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  1. Reply

    Confused On Road Bike Sizing? I’ve looked at several guides and the more I see, the more I become confused. I am 6′ 2″ish. Using the measurement guides on http://www.sierratradingpost.com/lp2/bike-fit-guide.html which has you a hold a book up to your crotch, I have a 33″ inseam, a 27.5″ torso, and 25″ arm length. According to this guide, I should buy a 56cm road bike. Many other guides, like http://www.bikesdirect.com/products/roadsizing.html and ebay’s guide have said that for that height and inseam, I should have a 60-62cm. http://www.bikecyclingreviews.com/faq/1004_choosing_your_bike_frame.html tells me 57cm and that I apparently have freakishly small legs for my height. Please help!

    I don’t know if it will help, but my jeans have a 34″ inseam and go one inch past my heel, so the 33″ seems to be about right. Thank you to everyone who tries to help
    I’ve looked at several guides and the more I see, the more I become confused. I am 6′ 2″ish. Using the measurement guides on http://www.sierratradingpost.com/lp2/bik… which has you a hold a book up to your crotch, I have a 33″ inseam, a 27.5″ torso, and 25″ arm length. According to this guide, I should buy a 56cm road bike. Many other guides, like http://www.bikesdirect.com/products/road… and ebay’s guide have said that for that height and inseam, I should have a 60-62cm. http://www.bikecyclingreviews.com/faq/10… tells me 57cm and that I apparently have freakishly small legs for my height. Please help!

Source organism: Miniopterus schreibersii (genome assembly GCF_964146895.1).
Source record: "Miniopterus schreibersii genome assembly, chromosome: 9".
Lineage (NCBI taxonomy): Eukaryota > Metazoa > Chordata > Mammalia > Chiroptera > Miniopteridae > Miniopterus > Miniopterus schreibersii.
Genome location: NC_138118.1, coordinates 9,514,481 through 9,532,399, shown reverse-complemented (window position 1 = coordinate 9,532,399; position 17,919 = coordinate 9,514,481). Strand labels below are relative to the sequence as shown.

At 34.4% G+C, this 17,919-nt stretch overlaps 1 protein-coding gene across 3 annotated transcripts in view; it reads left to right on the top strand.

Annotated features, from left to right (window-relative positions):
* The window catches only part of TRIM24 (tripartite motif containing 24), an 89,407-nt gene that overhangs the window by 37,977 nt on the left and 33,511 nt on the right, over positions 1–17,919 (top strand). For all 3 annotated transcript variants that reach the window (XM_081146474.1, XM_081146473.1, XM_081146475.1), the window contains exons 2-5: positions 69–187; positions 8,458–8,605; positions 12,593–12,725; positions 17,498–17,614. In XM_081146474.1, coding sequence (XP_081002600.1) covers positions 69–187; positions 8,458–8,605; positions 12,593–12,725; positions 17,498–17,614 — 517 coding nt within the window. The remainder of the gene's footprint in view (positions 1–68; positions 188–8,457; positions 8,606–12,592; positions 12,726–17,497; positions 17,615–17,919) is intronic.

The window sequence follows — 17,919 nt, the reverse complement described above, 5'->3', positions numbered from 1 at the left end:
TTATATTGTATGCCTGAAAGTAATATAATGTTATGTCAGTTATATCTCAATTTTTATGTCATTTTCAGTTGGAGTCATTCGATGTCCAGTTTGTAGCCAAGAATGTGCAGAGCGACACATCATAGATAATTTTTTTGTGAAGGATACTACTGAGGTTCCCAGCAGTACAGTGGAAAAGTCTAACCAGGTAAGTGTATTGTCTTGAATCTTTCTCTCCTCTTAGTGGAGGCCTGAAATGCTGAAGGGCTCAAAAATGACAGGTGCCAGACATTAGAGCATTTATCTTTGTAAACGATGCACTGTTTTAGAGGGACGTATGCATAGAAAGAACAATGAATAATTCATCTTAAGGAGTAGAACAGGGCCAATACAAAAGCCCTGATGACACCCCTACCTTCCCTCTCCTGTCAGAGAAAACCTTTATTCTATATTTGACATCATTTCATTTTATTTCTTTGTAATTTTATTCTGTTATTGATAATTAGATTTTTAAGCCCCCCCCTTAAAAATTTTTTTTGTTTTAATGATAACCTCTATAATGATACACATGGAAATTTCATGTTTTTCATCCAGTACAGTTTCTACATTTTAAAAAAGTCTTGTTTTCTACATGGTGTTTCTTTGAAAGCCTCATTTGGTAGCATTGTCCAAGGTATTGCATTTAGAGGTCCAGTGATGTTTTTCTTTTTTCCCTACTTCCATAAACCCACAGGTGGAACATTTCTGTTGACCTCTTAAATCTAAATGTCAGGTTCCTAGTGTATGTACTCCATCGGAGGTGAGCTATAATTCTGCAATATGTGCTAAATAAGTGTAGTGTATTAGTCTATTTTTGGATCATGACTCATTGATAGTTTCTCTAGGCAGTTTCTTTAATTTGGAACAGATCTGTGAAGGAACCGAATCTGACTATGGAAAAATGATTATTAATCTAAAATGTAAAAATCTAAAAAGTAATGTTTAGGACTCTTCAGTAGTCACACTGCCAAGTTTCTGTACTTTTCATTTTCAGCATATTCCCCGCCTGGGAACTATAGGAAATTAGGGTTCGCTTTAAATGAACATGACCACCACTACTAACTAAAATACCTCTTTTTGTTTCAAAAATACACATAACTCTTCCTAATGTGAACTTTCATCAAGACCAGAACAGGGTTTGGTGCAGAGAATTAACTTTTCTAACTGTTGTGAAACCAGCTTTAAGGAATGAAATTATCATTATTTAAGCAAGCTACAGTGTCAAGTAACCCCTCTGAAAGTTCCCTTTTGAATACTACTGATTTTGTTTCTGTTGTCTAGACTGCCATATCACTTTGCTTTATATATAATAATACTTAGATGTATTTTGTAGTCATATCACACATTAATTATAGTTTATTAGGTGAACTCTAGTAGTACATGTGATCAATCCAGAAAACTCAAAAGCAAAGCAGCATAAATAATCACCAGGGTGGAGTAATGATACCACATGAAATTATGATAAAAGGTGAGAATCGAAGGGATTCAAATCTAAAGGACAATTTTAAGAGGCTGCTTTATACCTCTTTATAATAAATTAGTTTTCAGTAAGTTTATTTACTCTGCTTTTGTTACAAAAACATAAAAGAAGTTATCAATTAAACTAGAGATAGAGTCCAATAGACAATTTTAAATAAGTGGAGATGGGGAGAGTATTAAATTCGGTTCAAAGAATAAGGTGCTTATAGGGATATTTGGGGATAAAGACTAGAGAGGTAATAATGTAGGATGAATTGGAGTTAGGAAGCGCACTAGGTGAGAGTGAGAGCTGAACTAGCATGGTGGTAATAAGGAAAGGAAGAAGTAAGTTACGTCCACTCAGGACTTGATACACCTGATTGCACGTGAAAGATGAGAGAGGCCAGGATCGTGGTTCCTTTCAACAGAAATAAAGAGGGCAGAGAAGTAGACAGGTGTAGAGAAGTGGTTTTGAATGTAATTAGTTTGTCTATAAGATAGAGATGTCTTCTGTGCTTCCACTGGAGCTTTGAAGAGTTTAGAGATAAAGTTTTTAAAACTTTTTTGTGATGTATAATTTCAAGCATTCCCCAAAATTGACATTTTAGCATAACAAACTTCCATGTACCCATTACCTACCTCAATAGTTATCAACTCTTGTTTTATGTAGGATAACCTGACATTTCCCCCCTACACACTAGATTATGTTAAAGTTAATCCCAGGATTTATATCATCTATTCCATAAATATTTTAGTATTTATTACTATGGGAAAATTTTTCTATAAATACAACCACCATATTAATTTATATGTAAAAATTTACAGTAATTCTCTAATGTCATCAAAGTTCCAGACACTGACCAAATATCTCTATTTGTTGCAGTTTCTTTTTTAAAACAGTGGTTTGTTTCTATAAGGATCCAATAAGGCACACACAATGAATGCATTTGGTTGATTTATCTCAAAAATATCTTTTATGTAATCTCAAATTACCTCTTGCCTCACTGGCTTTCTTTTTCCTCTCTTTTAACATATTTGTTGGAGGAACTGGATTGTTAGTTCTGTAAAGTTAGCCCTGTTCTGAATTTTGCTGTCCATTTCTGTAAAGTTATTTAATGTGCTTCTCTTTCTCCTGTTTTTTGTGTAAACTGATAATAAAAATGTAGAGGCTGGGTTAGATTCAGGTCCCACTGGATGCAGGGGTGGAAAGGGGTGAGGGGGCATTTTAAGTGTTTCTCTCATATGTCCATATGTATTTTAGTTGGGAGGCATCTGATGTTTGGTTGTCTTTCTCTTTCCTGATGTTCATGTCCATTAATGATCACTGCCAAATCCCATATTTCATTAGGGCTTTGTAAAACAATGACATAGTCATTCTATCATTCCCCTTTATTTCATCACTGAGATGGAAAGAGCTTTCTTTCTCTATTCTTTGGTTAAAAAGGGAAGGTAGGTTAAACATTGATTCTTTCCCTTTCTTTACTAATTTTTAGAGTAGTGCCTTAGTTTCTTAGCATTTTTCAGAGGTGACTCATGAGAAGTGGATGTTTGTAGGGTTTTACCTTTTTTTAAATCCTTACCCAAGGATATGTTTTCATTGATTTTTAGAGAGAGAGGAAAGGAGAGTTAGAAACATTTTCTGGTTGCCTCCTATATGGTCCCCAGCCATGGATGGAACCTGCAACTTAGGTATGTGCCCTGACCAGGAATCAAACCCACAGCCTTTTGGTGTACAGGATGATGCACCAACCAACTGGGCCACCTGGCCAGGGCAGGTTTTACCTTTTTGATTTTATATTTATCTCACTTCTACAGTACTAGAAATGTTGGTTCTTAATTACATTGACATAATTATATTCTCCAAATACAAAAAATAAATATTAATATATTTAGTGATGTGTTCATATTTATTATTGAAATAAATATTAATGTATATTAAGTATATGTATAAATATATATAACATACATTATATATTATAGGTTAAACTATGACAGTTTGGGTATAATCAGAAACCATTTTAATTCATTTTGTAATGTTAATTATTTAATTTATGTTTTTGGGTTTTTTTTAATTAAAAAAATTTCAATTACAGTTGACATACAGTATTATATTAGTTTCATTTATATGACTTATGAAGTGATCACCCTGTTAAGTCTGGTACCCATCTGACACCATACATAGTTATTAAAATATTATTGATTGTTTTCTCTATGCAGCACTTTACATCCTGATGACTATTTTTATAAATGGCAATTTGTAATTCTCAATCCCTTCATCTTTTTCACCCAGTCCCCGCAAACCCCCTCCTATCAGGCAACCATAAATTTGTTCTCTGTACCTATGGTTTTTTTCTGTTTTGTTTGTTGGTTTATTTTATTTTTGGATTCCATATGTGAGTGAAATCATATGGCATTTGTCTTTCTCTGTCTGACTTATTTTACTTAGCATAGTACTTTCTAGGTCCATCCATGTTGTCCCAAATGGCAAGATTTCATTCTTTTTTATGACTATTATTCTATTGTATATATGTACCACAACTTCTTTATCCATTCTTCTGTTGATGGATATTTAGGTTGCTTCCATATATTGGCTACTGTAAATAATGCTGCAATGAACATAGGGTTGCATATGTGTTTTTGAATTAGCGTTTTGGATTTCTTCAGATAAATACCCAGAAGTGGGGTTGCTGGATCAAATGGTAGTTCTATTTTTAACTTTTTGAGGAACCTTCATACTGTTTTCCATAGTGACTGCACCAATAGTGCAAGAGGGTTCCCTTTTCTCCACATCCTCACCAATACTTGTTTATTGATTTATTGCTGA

I don’t know if it will help, but my jeans have a 34″ inseam and go one inch past my heel, so the 33″ seems to be about right. Also, this will be my first road bike, and I plan to buy it used on ebay, so, unfortunately I will not have the luxury of a test ride. Thank you to everyone who tries to help
    Also, this will be my first road bike, and I plan to buy it used on ebay, so, unfortunately I will not have the luxury of a test ride.

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    1. Reply

      Road bike sizing is not standardized among brands. So, just like shoes, you have to try them on to see if they really fit. Go to a local bike shop and let them show you what size fits you. They have people who are qualified to do this. Go there even if you plan to buy the bike online or from some other source. You will be back to your local bike shop to buy things like tires, tubes, accessories, and clothing. I’ve heard they make more money on that stuff than they do on the bikes.